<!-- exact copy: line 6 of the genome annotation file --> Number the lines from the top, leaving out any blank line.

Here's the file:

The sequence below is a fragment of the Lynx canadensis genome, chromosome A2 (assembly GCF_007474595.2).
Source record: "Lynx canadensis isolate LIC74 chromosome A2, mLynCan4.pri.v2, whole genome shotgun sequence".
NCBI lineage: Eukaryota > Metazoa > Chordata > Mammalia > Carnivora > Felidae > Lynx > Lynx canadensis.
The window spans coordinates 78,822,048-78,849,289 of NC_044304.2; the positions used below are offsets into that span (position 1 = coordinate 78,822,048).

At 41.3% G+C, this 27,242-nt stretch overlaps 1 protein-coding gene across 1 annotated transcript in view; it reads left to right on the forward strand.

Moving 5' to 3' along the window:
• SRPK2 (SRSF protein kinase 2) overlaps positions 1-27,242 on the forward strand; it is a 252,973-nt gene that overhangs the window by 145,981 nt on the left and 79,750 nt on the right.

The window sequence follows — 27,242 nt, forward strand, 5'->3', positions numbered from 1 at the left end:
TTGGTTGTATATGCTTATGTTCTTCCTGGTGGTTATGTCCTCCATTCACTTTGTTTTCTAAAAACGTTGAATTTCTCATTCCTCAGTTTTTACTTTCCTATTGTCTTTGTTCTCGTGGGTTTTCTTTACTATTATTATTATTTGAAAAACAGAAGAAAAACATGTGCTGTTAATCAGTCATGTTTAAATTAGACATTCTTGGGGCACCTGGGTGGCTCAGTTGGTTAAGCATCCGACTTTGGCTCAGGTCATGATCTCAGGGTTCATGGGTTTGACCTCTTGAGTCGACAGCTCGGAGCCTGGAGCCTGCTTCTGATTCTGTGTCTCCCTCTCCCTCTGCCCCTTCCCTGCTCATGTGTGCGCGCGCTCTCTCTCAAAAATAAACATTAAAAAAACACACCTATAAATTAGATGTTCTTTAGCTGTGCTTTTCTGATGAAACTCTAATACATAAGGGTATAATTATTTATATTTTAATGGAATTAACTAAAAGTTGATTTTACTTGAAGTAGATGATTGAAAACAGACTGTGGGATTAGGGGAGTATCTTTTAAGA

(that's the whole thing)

Moving 5' to 3' along the window: